The finance ministry has advised LIC to modernise its product portfolio and thereby boost profitability, so that the state-run insurance behemoth can ensure greater returns to investors, an official source told FE.
Given the growing awareness about insurance among the youth in recent years, LIC also needs to devise an attractive product strategy to cater for the Gen-Next demand, he added.
Ever since its listing on May 17, the LIC share has been trading much below the issue price of Rs 949 on the BSE. The share had listed at a discount of 8.6% to the offer price on the BSE. On Tuesday, it settled at Rs 595.5, down 0.7% from the previous close. The government had diluted 3.5% of its stake in LIC and raked in about Rs 20,516 crore from the IPO.
“They (LIC) are doing it (change in strategy, wherever required) in their own way. The government is also encouraging them to innovate more and firm up a strategy that will boost not just short-term profitability, but also long-term growth prospects,” said the official.
In fact, in the company’s annual report for FY22, LIC chairman MR Kumar said the country’s largest insurer was planning to enhance its market share in non-participating insurance products. The announcement was seen as a part of broader efforts to bolster the profitability so that investors remain invested in it.
Typically, a non-participating or non-par policy, unlike a participating one, does not pay out any bonuses or dividends based on the insurer’s profits. However, these non-par life insurance plans do pledge guaranteed benefits on maturity. Greater adoption of non-par policies will ultimately lower the dividend payout to policyholders.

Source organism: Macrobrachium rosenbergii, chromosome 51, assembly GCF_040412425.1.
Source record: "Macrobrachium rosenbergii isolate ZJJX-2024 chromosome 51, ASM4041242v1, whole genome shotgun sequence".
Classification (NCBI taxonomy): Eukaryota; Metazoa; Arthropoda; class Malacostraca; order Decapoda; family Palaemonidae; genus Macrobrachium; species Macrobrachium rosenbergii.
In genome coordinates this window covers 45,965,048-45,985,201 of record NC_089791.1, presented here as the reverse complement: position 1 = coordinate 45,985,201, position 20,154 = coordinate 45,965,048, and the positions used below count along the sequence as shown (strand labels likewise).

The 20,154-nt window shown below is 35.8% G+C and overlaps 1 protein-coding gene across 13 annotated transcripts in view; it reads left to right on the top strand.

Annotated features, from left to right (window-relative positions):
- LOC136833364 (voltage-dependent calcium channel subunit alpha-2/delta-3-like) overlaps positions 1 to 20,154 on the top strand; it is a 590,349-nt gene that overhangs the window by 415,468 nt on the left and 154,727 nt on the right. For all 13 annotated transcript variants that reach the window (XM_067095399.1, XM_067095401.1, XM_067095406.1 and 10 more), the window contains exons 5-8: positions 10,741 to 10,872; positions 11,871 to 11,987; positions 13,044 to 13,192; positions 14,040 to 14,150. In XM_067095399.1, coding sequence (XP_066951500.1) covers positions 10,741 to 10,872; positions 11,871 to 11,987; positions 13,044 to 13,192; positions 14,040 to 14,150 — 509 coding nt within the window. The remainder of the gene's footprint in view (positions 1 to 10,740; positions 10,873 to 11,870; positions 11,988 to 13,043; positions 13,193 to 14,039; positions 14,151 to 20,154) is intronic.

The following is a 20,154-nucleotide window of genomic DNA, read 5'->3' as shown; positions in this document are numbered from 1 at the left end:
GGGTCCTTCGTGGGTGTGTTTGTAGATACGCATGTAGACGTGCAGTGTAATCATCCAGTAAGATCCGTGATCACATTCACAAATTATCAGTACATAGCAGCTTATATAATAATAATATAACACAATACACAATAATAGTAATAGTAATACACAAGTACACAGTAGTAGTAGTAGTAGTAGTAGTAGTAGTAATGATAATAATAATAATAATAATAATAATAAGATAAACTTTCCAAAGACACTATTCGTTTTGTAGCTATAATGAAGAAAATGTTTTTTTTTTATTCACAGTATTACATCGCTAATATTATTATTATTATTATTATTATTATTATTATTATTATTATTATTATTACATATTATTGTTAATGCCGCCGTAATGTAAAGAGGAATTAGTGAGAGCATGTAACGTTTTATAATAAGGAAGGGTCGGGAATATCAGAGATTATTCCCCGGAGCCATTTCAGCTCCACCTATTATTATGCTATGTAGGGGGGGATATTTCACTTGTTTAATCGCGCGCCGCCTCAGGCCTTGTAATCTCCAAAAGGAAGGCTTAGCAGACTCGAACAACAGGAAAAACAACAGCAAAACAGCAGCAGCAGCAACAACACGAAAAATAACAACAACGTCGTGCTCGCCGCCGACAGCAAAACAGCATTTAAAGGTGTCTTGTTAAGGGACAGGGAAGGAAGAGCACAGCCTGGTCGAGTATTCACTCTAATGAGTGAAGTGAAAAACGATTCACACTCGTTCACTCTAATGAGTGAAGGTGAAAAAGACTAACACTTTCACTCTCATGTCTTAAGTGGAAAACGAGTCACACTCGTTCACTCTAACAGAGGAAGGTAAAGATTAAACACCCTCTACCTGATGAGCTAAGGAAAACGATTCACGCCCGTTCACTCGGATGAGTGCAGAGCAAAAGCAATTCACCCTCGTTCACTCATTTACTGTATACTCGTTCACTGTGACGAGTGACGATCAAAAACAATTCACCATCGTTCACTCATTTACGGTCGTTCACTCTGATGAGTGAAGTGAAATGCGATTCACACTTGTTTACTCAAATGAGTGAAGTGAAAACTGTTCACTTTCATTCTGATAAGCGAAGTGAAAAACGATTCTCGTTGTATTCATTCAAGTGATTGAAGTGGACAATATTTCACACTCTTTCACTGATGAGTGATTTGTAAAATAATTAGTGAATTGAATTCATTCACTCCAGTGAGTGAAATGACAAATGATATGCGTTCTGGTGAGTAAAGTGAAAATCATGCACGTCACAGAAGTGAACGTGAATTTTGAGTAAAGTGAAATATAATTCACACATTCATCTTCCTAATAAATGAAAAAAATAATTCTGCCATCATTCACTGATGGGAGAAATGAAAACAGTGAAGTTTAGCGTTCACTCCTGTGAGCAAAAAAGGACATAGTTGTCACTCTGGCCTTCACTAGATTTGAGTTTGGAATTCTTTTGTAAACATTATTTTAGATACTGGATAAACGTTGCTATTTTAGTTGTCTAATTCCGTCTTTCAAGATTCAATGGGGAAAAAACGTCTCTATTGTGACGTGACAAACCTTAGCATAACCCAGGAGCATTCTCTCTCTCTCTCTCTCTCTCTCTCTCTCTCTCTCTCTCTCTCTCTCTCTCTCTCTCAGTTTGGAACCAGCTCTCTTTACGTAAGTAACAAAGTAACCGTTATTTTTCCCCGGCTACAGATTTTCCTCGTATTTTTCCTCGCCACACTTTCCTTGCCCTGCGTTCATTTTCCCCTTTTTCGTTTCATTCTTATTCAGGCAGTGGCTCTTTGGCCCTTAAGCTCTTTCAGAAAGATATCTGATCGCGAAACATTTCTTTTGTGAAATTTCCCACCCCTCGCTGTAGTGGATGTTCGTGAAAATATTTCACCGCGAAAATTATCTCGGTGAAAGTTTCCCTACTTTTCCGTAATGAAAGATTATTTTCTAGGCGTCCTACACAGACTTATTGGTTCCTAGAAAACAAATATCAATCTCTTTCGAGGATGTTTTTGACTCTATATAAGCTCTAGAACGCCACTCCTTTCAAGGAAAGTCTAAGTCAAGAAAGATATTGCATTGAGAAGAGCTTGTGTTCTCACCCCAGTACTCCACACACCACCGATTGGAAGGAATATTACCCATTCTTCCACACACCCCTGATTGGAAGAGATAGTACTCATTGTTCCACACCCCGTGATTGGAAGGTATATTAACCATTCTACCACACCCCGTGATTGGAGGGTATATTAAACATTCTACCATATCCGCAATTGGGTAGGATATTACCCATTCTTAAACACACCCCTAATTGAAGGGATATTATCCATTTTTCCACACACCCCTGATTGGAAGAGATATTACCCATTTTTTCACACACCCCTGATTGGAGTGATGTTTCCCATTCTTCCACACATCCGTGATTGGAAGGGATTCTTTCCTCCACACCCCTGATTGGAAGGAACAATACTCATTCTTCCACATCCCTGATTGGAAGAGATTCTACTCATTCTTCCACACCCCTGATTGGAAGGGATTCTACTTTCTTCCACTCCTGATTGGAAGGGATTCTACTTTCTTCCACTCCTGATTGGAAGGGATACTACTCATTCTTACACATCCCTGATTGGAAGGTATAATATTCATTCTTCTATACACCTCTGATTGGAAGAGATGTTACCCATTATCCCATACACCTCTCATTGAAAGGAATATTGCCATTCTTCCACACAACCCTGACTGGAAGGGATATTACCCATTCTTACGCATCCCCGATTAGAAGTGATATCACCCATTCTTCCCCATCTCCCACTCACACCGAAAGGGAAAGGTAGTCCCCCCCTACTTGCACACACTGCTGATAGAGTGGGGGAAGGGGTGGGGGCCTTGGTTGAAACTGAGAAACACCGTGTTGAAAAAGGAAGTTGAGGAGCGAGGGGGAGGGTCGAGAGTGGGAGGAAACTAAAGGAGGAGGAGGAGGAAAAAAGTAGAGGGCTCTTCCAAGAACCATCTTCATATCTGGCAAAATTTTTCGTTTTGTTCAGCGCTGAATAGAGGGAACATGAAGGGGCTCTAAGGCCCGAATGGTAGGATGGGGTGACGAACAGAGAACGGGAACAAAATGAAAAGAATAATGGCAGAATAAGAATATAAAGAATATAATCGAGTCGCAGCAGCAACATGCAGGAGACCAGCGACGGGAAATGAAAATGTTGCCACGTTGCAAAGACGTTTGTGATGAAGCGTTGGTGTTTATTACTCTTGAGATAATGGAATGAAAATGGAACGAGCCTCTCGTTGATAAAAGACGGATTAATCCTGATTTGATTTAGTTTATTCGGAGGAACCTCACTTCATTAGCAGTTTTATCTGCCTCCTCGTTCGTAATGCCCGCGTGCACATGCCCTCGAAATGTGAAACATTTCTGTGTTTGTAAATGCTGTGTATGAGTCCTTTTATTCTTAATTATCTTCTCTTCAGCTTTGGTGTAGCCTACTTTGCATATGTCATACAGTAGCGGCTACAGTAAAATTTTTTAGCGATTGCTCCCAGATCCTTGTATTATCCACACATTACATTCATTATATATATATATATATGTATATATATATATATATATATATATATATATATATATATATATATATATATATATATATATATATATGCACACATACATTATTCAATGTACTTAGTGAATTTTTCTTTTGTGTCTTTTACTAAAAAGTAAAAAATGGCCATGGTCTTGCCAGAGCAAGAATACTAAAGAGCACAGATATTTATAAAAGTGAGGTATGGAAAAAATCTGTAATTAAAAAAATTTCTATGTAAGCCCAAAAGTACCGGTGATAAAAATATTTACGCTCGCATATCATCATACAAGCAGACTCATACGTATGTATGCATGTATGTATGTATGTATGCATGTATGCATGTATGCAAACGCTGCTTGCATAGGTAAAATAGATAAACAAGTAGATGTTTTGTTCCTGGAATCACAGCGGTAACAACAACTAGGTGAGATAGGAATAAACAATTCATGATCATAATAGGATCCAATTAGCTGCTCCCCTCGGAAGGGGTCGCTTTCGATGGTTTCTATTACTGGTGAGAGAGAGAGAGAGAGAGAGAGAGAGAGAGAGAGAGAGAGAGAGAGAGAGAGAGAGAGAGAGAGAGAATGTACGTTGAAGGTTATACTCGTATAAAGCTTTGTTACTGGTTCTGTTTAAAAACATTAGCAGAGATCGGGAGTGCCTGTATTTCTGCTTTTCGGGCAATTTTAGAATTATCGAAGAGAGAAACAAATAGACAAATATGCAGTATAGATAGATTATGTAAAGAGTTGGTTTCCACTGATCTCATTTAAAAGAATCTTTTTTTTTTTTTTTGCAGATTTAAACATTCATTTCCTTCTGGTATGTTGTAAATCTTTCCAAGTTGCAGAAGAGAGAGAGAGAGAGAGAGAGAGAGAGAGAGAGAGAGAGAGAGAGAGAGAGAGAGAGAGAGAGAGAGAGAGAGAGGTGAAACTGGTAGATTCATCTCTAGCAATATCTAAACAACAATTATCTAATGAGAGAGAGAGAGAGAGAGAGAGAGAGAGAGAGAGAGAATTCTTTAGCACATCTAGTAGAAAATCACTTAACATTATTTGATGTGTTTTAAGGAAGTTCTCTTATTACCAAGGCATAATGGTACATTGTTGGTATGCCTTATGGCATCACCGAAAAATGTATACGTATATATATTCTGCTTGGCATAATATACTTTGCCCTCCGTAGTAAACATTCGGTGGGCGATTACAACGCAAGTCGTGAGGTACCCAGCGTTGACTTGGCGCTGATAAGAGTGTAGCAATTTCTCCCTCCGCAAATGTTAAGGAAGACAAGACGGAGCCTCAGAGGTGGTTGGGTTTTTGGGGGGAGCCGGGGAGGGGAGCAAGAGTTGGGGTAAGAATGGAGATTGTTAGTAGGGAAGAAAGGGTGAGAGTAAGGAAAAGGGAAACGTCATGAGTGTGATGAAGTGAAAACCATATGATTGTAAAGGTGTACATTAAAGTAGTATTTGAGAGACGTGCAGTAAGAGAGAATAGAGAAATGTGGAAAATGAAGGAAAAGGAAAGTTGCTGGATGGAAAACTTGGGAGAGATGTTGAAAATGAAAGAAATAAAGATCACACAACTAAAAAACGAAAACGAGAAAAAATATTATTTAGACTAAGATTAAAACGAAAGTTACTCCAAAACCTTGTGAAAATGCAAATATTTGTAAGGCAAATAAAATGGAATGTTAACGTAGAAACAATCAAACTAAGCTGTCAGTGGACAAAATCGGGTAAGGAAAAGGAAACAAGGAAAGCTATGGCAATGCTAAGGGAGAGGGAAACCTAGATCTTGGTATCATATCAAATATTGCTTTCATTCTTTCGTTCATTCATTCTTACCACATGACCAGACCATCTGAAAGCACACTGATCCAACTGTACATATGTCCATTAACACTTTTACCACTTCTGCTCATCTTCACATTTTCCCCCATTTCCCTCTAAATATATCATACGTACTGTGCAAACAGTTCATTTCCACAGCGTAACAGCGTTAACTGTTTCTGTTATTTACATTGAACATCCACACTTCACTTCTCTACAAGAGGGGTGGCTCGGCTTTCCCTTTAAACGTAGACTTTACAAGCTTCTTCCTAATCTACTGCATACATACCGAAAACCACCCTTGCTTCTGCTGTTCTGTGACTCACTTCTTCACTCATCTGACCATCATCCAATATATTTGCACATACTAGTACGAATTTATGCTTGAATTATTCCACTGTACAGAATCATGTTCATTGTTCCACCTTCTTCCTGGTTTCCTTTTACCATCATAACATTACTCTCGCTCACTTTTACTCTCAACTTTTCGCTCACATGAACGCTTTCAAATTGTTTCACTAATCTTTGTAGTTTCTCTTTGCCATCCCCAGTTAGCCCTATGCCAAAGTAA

LIC, which has about 65% market share, currently offers 17 individual non-participating products and the same number of individual participating products, in addition to 11 group products and 7 products with rider benefits. In terms of annual premium equivalent in FY22, the share of LIC’s par business within the overall individual business was as much as 93%.
LIC’s standalone net profit in the June quarter jumped to Rs 682.88 crore from Rs 2.94 crore a year before. It had reported an embedded value of Rs 5.41 trillion as of March 2022, higher than Rs 5.40 trillion in September 2021.
Some foreign brokerages, however, have been bullish on the future prospects of LIC on the ground that it has good medium-term market potential, limited high-risk assets and robust core operating return on embedded value. For instance, a Citi research report earlier this month set a target price of Rs 1,000 for the LIC scrip. In fact, it suggested that LIC is “positioned better than mature global players”.